The therapeutic use of stem cells for myelin repair in autoimmune demyelinating disorders

Stefano Pluchino, Gianvito Martino

Research output: Contribution to journalArticlepeer-review

Abstract

Spontaneous remyelination occurs in multiple sclerosis (MS) patients. However, this process is not robust enough to promote a functional and stable recovery of the myelin architecture in demyelinated areas of the central nervous system (CNS). As a consequence of this incomplete reparative process, the disease invariably progresses and patchy areas of demyelination-in which axonal damage and/or loss is a constant accompanying factor-increase over time and lead to the accumulation of irreversible neurological deficits. Thus, the development of cell-based therapies aimed to promote multifocal remyelination in MS represents one of the most challenging areas of investigation. Several cell-replacement strategies have been developed in the last few years. However, most of these therapeutic approaches-although consistently able to form new myelin sheaths around the transplantation site-are unrealistic owing to the mutifocality of the demyelinating process and the inability to in vitro growth and differentiate large number of myelin-forming cells. Recently, promising cell-replacement therapies based on the use of stem cells have been proposed. However, before envisaging any potential human applications of such therapies we need to confront with some preliminary and still unsolved questions: (i) the ideal stem cell source for transplantation, (ii) the route of cell administration, (iii) the differentiation and persistence of stem cells into the targeted tissue and, last but not least, (iv) the functional and long-lasting integration of transplanted cells into the host tissue.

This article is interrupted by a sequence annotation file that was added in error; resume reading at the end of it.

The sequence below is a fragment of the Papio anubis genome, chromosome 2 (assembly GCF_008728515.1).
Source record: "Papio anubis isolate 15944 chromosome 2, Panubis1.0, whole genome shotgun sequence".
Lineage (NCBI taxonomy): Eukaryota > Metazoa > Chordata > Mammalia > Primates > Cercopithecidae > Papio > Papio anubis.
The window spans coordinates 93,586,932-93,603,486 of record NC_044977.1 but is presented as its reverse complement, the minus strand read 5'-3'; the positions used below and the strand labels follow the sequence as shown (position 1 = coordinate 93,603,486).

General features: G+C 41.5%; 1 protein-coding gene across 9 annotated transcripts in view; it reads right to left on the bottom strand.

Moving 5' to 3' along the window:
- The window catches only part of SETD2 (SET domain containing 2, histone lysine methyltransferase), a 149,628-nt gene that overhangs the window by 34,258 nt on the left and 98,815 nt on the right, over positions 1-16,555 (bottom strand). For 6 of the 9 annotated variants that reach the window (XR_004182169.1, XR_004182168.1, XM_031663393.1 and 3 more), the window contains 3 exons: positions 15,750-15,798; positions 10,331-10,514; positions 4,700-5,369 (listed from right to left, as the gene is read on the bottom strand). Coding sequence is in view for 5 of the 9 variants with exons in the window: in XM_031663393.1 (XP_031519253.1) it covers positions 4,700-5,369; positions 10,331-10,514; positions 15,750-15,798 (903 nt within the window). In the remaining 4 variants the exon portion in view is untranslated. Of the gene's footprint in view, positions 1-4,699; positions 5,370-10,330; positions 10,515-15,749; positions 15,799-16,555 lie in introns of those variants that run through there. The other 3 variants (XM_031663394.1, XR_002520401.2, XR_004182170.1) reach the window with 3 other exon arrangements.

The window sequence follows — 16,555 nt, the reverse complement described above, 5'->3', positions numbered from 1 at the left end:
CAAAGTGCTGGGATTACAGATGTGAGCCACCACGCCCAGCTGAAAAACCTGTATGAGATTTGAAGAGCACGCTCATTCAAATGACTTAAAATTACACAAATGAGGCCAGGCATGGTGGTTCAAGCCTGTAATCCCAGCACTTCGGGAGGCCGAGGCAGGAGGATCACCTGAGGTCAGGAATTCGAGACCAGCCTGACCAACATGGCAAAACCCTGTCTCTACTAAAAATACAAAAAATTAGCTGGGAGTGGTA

Original languageEnglish
Pages (from-to)117-119
Number of pages3
JournalJournal of the Neurological Sciences
Volume233
Issue number1-2
DOIs
Publication statusPublished - Jun 15 2005

Keywords

  • Bone marrow
  • Cell-therapy
  • Demyelination
  • Multiple sclerosis
  • Neural stem cell
  • Neuroprotection
  • Remyelination
  • Stem cell
  • Transplantation

ASJC Scopus subject areas

  • Ageing
  • Clinical Neurology
  • Surgery
  • Neuroscience(all)
  • Developmental Neuroscience
  • Neurology

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